For the second time in the past six months, a district court has dismissed a lawsuit alleging procedural and technical violations of the Illinois biometric privacy statute for lack of Article III standing.  In Vigil v. Take-Two Interactive Software, Inc., No. 15-8211 (S.D.N.Y. Jan. 27, 2017), the court dismissed Illinois biometric privacy claims against a videogame maker related to a feature in the NBA 2K videogame series that allows users to scan their faces and create a personalized virtual avatar for in-game play.  In a lengthy opinion, the New York court provided Take-Two with a resounding victory when it ruled that procedural violations of the notice and consent provisions of the Illinois biometric privacy statute are not in-of-themselves sufficient to confer standing.

Biometric technology such as facial recognition, iris scans, or fingerprint authentication is being used and further developed to improve the security of financial and other sensitive transactions.  At the same time, social media sites, mobile apps, videogame developers and others are employing biometrics for other cutting edge uses to improve services.  The current Vigil ruling is particularly important, however, as it may buoy companies that collect biometric data under reasonable notice and usage policies, as they hope that the approval applied in Vigil is affirmed, if appealed, and followed in other jurisdictions.

The case at hand concerned the MyPlayer feature in the NBA 2K15 and NBA 2K16 videogames, which allows users to scan their own faces to create personalized virtual basketball avatars for in-game play (including allowing multiplayer games, if the gamer so chooses). To create the avatars, the game platform’s cameras scan the user’s face and head from various angles and then convert this data into a virtual player that resembles the user.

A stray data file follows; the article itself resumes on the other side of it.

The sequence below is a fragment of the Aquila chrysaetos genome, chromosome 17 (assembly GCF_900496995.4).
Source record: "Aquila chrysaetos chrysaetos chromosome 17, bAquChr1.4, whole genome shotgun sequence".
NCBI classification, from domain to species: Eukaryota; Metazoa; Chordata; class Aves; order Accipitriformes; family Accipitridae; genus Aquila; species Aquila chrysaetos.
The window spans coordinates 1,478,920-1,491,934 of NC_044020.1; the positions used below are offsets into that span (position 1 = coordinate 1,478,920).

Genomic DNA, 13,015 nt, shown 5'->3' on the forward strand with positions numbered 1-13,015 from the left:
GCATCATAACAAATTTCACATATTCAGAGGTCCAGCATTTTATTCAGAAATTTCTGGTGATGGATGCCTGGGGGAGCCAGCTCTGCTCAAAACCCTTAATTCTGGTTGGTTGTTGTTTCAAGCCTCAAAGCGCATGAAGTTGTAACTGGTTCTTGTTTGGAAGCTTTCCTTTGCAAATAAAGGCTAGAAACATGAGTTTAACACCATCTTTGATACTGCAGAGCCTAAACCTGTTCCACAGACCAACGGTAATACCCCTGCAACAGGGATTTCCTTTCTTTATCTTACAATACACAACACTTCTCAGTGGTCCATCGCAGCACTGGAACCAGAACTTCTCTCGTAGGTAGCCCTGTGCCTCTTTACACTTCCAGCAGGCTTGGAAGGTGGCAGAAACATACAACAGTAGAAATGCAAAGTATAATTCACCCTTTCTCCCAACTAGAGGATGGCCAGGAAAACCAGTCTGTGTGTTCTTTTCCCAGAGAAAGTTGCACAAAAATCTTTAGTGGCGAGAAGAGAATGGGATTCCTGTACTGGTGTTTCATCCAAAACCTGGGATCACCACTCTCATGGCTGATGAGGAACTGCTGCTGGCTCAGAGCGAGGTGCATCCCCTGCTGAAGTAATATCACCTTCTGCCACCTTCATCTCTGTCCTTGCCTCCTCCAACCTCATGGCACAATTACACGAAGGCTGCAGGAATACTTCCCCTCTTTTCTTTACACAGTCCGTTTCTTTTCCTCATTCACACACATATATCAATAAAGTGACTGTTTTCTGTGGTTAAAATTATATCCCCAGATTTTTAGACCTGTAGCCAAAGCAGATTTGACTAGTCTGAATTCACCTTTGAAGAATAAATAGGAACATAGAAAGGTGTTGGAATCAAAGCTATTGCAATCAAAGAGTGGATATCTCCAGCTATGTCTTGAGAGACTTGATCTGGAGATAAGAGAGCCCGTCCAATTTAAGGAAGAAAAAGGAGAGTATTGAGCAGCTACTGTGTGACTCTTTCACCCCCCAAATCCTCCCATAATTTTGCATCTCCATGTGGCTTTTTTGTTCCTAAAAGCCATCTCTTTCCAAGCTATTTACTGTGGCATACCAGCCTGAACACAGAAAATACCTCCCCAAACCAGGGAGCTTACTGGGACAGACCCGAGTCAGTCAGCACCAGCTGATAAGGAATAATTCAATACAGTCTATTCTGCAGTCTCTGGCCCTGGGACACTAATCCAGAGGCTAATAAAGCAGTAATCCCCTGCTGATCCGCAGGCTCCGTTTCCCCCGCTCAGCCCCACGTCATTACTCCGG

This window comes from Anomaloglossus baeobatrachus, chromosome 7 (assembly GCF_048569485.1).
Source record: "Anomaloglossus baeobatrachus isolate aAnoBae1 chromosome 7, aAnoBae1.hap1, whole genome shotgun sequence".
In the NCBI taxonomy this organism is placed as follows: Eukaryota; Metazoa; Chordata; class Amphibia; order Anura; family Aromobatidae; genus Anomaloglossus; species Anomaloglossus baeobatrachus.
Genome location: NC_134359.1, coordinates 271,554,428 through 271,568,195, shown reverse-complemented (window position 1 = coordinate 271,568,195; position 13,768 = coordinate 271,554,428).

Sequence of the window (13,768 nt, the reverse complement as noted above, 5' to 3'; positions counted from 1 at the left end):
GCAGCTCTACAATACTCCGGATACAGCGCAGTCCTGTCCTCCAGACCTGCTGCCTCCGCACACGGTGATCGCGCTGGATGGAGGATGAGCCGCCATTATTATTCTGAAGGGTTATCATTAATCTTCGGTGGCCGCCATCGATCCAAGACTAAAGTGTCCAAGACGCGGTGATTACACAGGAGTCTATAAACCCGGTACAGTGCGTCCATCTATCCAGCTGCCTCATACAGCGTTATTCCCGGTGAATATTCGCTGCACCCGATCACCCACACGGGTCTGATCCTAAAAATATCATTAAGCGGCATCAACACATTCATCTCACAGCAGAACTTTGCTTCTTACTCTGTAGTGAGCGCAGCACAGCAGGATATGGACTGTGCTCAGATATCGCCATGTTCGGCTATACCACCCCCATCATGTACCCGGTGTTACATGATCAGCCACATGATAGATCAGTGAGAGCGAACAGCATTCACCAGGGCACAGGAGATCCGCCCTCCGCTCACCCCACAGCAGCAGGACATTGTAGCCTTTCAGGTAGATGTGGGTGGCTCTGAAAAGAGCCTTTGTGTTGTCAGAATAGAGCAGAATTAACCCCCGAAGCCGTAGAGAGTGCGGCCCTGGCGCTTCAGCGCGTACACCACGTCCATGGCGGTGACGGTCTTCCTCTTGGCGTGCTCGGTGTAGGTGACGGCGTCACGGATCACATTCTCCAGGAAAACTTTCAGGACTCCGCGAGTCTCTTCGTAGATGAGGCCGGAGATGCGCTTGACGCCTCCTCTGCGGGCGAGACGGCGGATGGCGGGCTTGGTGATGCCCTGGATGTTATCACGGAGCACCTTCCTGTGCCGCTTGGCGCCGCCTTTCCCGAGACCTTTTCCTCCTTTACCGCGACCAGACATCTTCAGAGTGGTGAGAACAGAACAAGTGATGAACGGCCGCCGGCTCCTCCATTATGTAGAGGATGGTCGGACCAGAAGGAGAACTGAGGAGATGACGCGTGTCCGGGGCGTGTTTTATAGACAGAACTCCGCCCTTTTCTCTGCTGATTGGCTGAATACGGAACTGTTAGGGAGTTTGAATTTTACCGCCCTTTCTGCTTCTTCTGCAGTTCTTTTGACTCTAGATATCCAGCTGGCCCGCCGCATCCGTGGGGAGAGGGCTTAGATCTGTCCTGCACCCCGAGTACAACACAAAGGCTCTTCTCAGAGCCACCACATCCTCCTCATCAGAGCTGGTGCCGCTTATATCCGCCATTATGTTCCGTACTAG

If a user wants to use the MyPlayer function, he or she must agree to the following terms:

Your face scan will be visible to you and others you play with and may be recorded or screen captured during gameplay. By proceeding you agree and consent to such uses and other uses pursuant to the End User License Agreement.

The plaintiffs made no allegations that their faceprints were disseminated or used for any other purpose outside of the game (for which they gave consent).  Rather, they contend that Take-Two failed to comply with various provisions of the Illinois Biometric Information Privacy Act, 740 Ill. Comp. Stat. 14/1 (“BIPA”).  Specifically, the plaintiffs claimed, among other things, that Take-Two failed to provide adequate written notice about the game maker’s data retention policies with respect to the collection and use of the gamer’s faceprints and failed to use adequate security when transmitting faceprints.

Generally speaking, under BIPA an entity cannot collect, capture, purchase, or otherwise obtain a person’s “biometric identifier” or “biometric information,” unless it first:

  • (1) informs the subject in writing that a biometric identifier is being collected;
  • (2) informs the subject in writing of the specific purpose and length of term for which a biometric identifier or biometric information is being collected, stored, and used; and
  • (3) receives a written release executed by the subject.

Notably, BIPA provides for a private right of action, and potential awards of $1,000 in statutory damages for each negligent violation ($5,000 for each intentional or reckless violation), as well as injunctive relief and attorney’s fees. The statute contains defined terms and limitations, and parties in other suits are currently litigating the meaning of biometric identifiers” and “biometric information” under the statute and whether the collection of facial templates from uploaded photographs using sophisticated facial recognition technology fits within the ambit of the statute.